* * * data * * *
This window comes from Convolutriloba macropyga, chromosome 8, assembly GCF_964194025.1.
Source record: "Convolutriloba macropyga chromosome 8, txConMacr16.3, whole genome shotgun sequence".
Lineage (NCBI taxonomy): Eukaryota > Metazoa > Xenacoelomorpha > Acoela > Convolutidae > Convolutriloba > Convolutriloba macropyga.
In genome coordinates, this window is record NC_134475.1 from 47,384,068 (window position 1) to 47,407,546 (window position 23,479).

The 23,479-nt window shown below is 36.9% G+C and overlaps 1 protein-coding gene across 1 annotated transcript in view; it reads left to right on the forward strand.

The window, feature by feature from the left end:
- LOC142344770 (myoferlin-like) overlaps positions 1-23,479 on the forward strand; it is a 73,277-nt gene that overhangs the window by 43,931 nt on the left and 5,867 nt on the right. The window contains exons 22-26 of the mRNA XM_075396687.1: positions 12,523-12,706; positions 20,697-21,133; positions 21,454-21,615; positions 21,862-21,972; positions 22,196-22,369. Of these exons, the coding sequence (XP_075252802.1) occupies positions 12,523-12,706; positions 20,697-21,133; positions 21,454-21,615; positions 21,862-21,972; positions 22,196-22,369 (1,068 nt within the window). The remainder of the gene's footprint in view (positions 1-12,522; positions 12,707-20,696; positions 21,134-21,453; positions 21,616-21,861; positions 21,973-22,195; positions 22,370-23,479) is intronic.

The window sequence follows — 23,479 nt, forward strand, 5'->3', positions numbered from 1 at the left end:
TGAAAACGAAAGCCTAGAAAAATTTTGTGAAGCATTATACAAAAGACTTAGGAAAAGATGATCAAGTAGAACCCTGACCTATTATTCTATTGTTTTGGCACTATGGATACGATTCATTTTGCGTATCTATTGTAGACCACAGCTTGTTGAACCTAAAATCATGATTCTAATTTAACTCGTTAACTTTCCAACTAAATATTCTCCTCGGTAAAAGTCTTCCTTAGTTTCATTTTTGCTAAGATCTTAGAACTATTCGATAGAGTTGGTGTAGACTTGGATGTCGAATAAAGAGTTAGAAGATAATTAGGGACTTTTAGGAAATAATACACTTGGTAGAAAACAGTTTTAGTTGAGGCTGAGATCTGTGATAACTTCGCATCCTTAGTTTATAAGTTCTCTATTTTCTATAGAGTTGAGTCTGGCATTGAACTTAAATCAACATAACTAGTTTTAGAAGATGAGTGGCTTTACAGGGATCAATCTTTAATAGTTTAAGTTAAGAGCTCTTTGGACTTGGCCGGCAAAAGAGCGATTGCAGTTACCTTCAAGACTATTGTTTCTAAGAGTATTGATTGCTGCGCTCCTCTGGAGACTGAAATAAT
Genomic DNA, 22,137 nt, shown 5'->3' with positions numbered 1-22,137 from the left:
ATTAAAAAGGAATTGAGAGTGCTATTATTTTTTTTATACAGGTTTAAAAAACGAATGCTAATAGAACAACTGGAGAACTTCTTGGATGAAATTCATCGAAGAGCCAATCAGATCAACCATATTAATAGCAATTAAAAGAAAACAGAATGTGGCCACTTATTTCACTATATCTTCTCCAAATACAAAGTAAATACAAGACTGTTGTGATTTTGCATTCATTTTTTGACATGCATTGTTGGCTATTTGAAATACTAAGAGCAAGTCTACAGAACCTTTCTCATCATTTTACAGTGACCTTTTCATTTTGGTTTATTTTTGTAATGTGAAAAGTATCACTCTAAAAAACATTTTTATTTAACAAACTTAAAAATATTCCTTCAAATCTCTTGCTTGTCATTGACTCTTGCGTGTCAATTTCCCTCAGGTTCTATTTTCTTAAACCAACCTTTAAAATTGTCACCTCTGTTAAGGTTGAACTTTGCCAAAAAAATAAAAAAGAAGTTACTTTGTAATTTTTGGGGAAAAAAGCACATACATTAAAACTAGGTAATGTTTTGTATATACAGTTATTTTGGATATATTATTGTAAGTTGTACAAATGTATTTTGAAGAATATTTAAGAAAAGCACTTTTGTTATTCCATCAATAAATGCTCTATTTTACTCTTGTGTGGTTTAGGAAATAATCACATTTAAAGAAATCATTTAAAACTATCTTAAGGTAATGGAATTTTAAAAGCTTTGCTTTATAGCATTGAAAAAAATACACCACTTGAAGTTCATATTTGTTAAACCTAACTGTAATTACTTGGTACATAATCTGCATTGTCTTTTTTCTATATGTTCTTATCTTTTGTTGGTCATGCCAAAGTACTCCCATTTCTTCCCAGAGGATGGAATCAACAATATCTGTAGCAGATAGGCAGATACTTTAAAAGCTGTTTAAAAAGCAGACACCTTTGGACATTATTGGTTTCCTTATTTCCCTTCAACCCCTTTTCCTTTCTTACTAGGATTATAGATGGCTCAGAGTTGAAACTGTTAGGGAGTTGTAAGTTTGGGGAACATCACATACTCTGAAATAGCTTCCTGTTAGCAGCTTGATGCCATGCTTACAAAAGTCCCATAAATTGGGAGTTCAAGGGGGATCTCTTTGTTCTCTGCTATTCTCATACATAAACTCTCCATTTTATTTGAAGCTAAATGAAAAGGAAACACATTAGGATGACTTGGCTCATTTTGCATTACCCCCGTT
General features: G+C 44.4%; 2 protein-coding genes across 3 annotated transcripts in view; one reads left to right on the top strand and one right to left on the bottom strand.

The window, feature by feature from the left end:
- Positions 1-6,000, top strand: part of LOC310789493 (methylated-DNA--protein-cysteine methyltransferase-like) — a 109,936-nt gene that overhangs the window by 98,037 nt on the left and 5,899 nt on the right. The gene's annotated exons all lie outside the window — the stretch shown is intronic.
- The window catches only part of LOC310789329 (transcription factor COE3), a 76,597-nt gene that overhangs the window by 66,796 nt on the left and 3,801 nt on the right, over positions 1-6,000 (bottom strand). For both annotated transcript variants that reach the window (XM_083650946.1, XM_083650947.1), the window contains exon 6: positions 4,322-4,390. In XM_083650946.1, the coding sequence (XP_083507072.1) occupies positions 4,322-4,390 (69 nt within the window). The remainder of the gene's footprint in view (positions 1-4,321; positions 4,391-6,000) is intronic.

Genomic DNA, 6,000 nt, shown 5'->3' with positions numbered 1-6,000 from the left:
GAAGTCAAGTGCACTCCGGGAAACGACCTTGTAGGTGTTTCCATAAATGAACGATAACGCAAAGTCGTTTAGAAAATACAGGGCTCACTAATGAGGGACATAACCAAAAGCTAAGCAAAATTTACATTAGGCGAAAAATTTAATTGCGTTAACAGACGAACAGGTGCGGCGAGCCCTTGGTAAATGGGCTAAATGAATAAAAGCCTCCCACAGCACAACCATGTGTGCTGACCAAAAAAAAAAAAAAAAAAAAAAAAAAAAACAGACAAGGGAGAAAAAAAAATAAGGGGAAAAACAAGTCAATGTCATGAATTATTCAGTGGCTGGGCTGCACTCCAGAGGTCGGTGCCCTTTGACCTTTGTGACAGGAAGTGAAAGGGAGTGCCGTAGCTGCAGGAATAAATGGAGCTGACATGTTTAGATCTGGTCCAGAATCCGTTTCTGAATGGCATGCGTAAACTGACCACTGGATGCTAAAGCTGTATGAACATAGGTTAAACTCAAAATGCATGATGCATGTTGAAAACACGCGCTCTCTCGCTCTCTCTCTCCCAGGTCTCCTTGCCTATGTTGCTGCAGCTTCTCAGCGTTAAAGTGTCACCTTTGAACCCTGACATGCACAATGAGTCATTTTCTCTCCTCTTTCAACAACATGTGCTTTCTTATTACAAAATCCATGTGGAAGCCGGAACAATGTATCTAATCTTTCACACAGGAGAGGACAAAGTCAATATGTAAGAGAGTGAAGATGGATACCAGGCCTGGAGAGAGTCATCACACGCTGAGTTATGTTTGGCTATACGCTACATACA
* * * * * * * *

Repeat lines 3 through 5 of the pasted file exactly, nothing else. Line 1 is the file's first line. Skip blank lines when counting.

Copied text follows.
Lineage (NCBI taxonomy): Eukaryota > Metazoa > Xenacoelomorpha > Acoela > Convolutidae > Convolutriloba > Convolutriloba macropyga.
In genome coordinates, this window is record NC_134475.1 from 47,384,068 (window position 1) to 47,407,546 (window position 23,479).

The 23,479-nt window shown below is 36.9% G+C and overlaps 1 protein-coding gene across 1 annotated transcript in view; it reads left to right on the forward strand.